There are lots of poor arguments used in education discussions. I have recently been at the wrong end of one when a genuine disagreement with another blogger was unpleasantly conflated with trolling and abuse. This is upsetting and yet it is sadly par for the course.
Is disagreeing with someone the same thing as abusing them?
— Greg Ashman (@greg_ashman) November 10, 2015
I am with Paul Graham on this – if we avoid bad argument and focus instead on disagreeing with the main idea that somebody is putting forward then we would all feel a lot better. I would certainly prefer that. And it is a big improvement on endless, unresolvable discussions of ‘tone’. As Graham says, tone is, “a weak form of disagreement. It matters much more whether the author is wrong or right than what his tone is. Especially since tone is so hard to judge. Someone who has a chip on their shoulder about some topic might be offended by a tone that to other readers seemed neutral.”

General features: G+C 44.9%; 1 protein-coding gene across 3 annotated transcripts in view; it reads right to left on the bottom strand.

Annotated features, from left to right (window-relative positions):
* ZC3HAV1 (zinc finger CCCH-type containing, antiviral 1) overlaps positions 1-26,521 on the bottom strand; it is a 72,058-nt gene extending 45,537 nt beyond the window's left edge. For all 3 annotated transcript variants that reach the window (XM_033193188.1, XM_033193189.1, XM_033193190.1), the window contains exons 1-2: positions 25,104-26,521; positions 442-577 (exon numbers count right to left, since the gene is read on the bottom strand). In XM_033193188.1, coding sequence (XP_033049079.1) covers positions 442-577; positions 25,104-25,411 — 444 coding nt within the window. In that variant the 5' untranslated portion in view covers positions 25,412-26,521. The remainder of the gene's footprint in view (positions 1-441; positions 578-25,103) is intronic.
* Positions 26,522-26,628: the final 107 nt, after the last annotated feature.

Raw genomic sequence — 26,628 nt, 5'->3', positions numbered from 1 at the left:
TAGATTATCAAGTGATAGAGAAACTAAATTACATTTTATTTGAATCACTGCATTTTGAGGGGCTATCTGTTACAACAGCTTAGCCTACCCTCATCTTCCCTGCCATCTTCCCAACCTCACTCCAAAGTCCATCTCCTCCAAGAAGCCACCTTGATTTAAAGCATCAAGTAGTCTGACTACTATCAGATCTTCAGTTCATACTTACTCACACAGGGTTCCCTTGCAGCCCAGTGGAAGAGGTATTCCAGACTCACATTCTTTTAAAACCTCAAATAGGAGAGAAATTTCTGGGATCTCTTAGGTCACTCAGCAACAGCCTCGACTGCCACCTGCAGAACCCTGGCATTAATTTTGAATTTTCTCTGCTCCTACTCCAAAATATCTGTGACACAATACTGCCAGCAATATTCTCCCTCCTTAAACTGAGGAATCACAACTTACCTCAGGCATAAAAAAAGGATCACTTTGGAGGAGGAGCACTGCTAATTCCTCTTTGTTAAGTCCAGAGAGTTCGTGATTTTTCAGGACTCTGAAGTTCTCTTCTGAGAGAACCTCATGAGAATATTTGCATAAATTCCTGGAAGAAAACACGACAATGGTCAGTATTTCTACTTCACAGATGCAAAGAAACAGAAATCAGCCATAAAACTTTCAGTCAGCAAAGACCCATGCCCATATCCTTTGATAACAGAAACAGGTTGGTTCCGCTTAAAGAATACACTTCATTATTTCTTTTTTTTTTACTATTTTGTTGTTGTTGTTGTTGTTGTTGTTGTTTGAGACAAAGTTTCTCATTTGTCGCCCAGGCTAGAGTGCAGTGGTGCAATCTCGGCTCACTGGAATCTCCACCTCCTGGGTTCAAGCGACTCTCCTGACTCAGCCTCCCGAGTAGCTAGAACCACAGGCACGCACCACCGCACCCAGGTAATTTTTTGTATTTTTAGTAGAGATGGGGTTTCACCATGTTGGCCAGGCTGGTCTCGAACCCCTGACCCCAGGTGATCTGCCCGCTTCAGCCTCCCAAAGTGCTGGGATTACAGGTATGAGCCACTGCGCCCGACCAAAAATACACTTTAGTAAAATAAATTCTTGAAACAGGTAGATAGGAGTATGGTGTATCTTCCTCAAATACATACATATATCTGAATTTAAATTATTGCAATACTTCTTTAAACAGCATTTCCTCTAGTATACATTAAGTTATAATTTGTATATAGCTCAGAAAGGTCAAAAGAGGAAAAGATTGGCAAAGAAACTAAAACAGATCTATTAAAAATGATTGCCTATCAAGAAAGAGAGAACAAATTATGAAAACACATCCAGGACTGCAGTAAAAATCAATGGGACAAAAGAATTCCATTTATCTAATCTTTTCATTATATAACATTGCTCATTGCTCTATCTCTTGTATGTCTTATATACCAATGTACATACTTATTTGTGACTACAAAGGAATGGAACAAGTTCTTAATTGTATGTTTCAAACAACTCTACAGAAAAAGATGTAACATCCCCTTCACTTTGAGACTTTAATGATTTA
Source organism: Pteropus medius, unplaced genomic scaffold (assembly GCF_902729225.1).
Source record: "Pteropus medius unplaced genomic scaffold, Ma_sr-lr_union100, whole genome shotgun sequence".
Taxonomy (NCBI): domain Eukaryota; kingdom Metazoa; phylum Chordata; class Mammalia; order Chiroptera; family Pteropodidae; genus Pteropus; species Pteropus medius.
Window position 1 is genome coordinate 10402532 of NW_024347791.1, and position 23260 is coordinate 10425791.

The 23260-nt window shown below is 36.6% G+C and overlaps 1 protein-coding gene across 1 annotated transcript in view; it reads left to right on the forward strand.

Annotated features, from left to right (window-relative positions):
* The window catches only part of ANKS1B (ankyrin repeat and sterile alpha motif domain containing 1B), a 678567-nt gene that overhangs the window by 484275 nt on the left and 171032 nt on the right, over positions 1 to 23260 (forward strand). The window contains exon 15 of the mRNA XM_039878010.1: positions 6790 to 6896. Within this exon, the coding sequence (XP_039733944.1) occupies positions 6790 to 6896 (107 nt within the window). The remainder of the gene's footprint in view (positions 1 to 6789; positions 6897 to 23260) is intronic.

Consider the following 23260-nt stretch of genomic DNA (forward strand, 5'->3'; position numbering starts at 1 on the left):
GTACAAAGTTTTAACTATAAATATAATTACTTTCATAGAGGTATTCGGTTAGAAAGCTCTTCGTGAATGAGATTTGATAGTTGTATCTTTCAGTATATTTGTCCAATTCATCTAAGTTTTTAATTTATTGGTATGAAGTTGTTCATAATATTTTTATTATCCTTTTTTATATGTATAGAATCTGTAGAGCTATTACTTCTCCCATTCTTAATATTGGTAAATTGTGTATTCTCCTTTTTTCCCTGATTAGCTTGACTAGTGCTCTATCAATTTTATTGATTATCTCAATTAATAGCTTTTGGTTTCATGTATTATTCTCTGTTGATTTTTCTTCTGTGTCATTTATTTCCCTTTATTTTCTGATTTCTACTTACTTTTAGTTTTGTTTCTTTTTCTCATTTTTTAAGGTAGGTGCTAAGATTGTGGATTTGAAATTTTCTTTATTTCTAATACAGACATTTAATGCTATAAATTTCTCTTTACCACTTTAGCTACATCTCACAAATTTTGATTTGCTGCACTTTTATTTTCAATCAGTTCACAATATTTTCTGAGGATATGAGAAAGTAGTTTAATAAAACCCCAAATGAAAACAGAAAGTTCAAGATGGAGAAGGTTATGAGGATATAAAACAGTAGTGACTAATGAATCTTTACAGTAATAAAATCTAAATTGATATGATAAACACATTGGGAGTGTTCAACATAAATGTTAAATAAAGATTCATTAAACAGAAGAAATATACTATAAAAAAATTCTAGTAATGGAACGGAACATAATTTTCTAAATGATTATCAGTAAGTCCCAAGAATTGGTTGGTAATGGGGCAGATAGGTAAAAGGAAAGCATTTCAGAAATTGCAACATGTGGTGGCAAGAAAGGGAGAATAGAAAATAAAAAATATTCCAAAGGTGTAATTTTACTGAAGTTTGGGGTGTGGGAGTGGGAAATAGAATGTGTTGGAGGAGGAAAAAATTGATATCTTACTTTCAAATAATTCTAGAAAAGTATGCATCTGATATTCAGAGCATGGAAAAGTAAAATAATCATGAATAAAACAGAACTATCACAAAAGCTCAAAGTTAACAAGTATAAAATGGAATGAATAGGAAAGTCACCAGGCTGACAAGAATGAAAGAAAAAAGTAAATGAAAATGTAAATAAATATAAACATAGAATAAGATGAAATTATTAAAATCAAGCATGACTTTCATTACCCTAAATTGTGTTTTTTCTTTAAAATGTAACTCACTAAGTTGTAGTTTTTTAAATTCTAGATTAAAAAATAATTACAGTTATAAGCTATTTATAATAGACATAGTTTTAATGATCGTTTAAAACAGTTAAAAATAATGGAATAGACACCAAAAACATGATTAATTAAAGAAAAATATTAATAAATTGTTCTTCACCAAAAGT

I wish to particularly note a logical error that crops up every time I write about E D Hirsch and that arises for seemingly ideological reasons. His more strident critics will openly accuse him of racism but, more often, it is heavily implied. The error is the fact that these critics have never produced, as far as I am aware, any evidence of racism at all. Instead, they tend to demand that I prove that he is not a racist.
This is known as ‘shifting the burden of proof’.
In a rational argument, it is for the person making the claim to substantiate that claim. It is not for those who are sceptical to prove the claim wrong. To do so is often quite impossible. The most famous example of this kind of argument is Bertrand Russell’s teapot and it goes like this:
Simplicio: There is a teapot orbiting the Sun at some point between the Earth and Mars.
Sagredo: That seems unlikely.
Simplicio: Prove to me that it is not the case.
Sagredo: I cannot.
Simplicio: Aha! I am right!
Please try to avoid this fallacy when debating education.
And it is worth listening to Bertrand Russell himself: